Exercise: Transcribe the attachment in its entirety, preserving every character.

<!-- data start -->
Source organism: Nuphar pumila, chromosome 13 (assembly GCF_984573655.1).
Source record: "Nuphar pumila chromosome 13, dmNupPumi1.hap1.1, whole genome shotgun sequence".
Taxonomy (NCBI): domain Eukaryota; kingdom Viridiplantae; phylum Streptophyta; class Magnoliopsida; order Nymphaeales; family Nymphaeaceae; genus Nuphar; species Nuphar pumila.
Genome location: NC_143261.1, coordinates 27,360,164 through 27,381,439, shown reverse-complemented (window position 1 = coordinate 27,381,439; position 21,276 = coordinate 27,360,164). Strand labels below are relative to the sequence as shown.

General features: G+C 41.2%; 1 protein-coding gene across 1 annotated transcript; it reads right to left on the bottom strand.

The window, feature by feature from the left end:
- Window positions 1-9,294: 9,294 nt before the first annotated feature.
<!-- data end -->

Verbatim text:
Source organism: Nuphar pumila, chromosome 13 (assembly GCF_984573655.1).
Source record: "Nuphar pumila chromosome 13, dmNupPumi1.hap1.1, whole genome shotgun sequence".
Taxonomy (NCBI): domain Eukaryota; kingdom Viridiplantae; phylum Streptophyta; class Magnoliopsida; order Nymphaeales; family Nymphaeaceae; genus Nuphar; species Nuphar pumila.
Genome location: NC_143261.1, coordinates 27,360,164 through 27,381,439, shown reverse-complemented (window position 1 = coordinate 27,381,439; position 21,276 = coordinate 27,360,164). Strand labels below are relative to the sequence as shown.

General features: G+C 41.2%; 1 protein-coding gene across 1 annotated transcript; it reads right to left on the bottom strand.

The window, feature by feature from the left end:
- Window positions 1-9,294: 9,294 nt before the first annotated feature.